keywords = "Event-related potentials, False memories, Misinformation, Political",
author = "Coronel, {Jason C.} and Federmeier, {Kara D.} and Gonsalves, {Brian D.}",
year = "2014",
month = "3",
day = "1",
doi = "10.1093/scan/nss143",
language = "English (US)",
volume = "9",
pages = "358--366",
journal = "Social Cognitive and Affective Neuroscience",
issn = "1749-5024",
publisher = "Oxford University Press",
number = "3",

}

TY - JOUR

T1 - Event-related potential evidence suggesting voters remember political events that never happened

AU - Coronel, Jason C.

AU - Federmeier, Kara D.

AU - Gonsalves, Brian D.

PY - 2014/3/1

Y1 - 2014/3/1

N2 - Voters tend to misattribute issue positions to political candidates that are consistent with their partisan affiliation, even though these candidates have never explicitly stated or endorsed such stances. The prevailing explanation in political science is that voters misattribute candidates' issue positions because they use their political knowledge to make educated but incorrect guesses. We suggest that voter errors can also stem from a different source: false memories. The current study examined event-related potential (ERP) responses to misattributed and accurately remembered candidate issue information. We report here that ERP responses to misattributed information can elicit memory signals similar to that of correctly remembered old information-a pattern consistent with a false memory rather than educated guessing interpretation of these misattributions. These results suggest that some types of voter misinformation about candidates may be harder to correct than previously thought.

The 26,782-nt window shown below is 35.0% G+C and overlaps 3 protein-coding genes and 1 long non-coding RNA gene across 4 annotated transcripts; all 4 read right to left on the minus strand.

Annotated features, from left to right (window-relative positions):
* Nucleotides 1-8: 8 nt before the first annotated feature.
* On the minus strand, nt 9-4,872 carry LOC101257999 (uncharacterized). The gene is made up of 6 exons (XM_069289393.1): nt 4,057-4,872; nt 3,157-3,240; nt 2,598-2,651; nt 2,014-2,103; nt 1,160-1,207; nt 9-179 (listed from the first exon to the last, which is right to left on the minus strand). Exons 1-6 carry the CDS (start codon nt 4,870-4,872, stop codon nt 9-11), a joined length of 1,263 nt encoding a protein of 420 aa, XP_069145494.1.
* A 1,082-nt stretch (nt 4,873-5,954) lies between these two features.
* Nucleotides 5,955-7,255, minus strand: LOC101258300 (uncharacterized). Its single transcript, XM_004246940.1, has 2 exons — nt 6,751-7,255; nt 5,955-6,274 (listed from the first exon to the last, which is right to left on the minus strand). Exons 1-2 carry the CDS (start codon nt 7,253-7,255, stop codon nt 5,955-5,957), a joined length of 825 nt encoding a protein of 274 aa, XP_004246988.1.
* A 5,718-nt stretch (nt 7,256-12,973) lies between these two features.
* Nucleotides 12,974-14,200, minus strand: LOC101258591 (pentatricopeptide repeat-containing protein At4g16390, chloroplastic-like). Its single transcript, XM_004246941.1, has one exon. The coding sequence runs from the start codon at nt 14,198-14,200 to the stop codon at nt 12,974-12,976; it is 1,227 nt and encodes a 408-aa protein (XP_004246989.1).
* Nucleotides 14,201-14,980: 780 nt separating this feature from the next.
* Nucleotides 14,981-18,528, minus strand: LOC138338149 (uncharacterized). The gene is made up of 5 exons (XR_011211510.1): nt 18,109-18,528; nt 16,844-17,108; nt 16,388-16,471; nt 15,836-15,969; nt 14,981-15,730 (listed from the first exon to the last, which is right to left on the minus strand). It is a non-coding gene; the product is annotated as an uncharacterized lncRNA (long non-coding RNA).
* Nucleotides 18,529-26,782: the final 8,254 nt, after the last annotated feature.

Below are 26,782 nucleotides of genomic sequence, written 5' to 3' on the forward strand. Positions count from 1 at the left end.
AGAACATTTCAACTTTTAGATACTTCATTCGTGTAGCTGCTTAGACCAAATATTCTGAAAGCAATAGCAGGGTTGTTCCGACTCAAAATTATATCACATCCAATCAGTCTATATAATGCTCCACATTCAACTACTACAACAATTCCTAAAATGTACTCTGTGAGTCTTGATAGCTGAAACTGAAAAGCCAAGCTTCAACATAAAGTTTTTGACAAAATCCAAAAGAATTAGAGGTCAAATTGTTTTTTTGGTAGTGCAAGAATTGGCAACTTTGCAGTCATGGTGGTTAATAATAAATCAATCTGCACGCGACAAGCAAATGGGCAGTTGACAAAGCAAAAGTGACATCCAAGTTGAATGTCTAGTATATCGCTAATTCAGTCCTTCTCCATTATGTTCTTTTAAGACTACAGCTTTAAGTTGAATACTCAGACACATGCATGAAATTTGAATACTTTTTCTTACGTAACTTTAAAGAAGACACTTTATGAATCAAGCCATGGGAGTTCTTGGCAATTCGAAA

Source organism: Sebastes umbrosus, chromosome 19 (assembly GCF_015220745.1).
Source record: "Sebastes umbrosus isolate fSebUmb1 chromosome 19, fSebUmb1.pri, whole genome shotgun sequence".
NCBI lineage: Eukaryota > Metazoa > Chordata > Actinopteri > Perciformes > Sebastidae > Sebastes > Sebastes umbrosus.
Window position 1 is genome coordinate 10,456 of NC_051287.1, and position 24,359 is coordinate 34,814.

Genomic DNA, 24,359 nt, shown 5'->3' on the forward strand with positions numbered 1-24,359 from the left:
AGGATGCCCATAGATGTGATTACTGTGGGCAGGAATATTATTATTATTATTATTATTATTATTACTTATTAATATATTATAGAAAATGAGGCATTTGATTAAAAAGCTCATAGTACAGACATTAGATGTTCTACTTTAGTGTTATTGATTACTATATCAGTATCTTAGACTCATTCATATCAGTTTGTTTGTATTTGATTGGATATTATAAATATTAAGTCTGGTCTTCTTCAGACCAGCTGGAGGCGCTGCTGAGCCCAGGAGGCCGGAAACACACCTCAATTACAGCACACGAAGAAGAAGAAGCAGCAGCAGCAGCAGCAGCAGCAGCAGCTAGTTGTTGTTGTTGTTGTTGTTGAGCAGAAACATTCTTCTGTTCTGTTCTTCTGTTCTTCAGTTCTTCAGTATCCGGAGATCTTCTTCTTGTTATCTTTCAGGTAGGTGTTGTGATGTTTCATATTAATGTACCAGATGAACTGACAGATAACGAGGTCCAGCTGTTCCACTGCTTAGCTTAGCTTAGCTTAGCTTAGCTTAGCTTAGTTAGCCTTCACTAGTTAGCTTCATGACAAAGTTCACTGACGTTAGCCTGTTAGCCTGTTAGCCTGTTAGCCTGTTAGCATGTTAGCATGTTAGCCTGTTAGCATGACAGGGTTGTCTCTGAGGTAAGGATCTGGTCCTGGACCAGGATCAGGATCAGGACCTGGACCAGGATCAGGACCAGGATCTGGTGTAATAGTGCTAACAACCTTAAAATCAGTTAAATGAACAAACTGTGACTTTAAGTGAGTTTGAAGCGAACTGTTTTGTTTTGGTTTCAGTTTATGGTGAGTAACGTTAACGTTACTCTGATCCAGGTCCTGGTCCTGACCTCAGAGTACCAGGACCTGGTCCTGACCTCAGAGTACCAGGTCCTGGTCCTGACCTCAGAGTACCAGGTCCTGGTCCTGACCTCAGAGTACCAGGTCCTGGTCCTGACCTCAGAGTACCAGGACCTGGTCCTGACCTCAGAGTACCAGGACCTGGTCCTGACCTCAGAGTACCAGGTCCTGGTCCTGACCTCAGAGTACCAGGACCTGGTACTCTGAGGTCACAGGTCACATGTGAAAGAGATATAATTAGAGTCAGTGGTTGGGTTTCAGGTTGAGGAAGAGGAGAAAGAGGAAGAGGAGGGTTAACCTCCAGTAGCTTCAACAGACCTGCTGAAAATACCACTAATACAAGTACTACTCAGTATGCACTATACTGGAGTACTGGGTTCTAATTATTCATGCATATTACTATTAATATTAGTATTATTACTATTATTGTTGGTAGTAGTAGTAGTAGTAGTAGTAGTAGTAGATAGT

AB - Voters tend to misattribute issue positions to political candidates that are consistent with their partisan affiliation, even though these candidates have never explicitly stated or endorsed such stances. The prevailing explanation in political science is that voters misattribute candidates' issue positions because they use their political knowledge to make educated but incorrect guesses. We suggest that voter errors can also stem from a different source: false memories. The current study examined event-related potential (ERP) responses to misattributed and accurately remembered candidate issue information. We report here that ERP responses to misattributed information can elicit memory signals similar to that of correctly remembered old information-a pattern consistent with a false memory rather than educated guessing interpretation of these misattributions. These results suggest that some types of voter misinformation about candidates may be harder to correct than previously thought.

KW - Event-related potentials

KW - False memories

KW - Misinformation

KW - Political

UR - http://www.scopus.com/inward/record.url?scp=84895196227&partnerID=8YFLogxK

UR - http://www.scopus.com/inward/citedby.url?scp=84895196227&partnerID=8YFLogxK

U2 - 10.1093/scan/nss143

DO - 10.1093/scan/nss143

M3 - Article

C2 - 23202775

AN - SCOPUS:84895196227

VL - 9

SP - 358

EP - 366

JO - Social Cognitive and Affective Neuroscience

JF - Social Cognitive and Affective Neuroscience

SN - 1749-5024

IS - 3

M1 - nss143

ER -